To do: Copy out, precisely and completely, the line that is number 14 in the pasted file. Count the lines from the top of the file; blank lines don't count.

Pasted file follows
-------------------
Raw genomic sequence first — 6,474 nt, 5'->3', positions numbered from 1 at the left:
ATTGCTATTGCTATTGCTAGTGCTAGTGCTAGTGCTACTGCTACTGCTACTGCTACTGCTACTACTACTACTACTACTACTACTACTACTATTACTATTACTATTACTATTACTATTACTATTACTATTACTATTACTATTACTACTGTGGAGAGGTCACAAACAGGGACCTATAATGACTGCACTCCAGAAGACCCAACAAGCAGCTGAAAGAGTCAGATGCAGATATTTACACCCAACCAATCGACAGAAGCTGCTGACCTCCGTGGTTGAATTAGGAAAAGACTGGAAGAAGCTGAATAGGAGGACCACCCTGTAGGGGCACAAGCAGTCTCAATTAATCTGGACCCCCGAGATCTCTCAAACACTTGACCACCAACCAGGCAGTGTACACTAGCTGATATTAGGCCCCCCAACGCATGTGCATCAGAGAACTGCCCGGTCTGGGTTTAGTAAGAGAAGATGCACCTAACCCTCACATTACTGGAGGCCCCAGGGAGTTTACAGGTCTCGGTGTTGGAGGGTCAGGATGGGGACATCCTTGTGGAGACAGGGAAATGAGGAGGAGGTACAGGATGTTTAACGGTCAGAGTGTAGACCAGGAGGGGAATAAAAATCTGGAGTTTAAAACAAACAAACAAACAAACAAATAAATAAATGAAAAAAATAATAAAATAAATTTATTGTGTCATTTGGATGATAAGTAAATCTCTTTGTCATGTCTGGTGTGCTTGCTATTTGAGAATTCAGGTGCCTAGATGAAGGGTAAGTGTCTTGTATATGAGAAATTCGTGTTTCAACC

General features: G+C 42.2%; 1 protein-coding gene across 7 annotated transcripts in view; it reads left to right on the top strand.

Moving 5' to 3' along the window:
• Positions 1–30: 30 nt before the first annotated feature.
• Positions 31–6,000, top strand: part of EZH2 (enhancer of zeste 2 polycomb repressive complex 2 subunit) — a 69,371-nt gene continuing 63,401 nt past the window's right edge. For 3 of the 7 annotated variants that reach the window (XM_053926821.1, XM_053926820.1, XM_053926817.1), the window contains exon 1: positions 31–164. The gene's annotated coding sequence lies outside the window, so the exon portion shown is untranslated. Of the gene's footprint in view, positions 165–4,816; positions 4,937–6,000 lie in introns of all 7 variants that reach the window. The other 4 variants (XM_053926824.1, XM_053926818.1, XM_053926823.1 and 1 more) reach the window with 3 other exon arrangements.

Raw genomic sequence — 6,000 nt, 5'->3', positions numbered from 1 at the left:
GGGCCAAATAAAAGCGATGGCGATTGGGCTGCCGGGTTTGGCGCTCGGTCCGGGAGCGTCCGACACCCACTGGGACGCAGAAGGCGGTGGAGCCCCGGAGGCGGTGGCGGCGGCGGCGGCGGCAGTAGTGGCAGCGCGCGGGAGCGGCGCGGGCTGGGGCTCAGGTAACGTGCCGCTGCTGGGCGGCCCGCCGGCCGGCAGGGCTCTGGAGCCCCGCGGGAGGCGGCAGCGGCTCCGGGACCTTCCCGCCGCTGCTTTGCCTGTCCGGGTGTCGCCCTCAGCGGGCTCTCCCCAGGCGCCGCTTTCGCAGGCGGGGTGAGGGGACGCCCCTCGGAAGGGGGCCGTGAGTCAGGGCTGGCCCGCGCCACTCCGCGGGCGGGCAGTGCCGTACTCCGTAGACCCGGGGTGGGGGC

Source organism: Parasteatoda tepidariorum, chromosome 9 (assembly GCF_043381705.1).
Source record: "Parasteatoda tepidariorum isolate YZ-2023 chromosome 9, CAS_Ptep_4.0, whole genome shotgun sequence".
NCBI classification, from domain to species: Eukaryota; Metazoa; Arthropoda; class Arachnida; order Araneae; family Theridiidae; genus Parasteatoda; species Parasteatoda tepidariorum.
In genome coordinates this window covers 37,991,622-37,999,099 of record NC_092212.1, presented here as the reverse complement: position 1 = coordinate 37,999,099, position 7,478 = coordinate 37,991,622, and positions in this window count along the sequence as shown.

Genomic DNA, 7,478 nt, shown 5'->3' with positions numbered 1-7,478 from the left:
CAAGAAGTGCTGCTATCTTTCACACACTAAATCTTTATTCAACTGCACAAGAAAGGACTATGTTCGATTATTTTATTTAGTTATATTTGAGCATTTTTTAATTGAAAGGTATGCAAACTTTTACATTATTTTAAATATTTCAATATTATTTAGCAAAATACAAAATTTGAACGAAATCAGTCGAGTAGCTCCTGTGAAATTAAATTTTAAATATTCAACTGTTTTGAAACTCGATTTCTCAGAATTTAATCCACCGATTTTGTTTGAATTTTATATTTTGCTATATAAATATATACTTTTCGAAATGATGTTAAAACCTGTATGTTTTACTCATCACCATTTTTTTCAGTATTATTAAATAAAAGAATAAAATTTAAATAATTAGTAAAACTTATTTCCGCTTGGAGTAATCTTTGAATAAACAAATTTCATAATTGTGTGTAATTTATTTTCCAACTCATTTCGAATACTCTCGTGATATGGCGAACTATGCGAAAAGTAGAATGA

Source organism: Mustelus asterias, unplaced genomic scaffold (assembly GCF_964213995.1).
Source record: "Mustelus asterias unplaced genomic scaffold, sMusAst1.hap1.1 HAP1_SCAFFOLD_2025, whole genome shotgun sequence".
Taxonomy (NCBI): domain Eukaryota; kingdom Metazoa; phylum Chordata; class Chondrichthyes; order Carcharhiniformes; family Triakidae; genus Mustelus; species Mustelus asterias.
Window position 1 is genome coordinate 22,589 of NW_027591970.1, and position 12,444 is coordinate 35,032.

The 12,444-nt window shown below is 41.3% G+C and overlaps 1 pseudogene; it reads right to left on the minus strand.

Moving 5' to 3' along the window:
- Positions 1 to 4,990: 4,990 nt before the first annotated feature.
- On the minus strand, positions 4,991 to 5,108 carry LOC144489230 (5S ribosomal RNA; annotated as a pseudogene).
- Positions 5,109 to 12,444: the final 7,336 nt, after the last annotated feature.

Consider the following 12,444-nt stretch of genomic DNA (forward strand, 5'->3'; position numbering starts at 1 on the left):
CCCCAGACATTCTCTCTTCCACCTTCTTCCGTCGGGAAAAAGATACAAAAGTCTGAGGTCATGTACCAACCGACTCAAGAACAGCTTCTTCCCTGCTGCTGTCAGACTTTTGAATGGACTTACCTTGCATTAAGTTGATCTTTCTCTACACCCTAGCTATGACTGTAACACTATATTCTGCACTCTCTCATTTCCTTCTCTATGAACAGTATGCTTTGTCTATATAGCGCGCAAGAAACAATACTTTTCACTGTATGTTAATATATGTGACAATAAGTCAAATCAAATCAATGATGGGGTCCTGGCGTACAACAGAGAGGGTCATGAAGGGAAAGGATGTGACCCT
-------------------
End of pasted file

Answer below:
CAAGAAGTGCTGCTATCTTTCACACACTAAATCTTTATTCAACTGCACAAGAAAGGACTATGTTCGATTATTTTATTTAGTTATATTTGAGCATTTTTTAATTGAAAGGTATGCAAACTTTTACATTATTTTAAATATTTCAATATTATTTAGCAAAATACAAAATTTGAACGAAATCAGTCGAGTAGCTCCTGTGAAATTAAATTTTAAATATTCAACTGTTTTGAAACTCGATTTCTCAGAATTTAATCCACCGATTTTGTTTGAATTTTATATTTTGCTATATAAATATATACTTTTCGAAATGATGTTAAAACCTGTATGTTTTACTCATCACCATTTTTTTCAGTATTATTAAATAAAAGAATAAAATTTAAATAATTAGTAAAACTTATTTCCGCTTGGAGTAATCTTTGAATAAACAAATTTCATAATTGTGTGTAATTTATTTTCCAACTCATTTCGAATACTCTCGTGATATGGCGAACTATGCGAAAAGTAGAATGA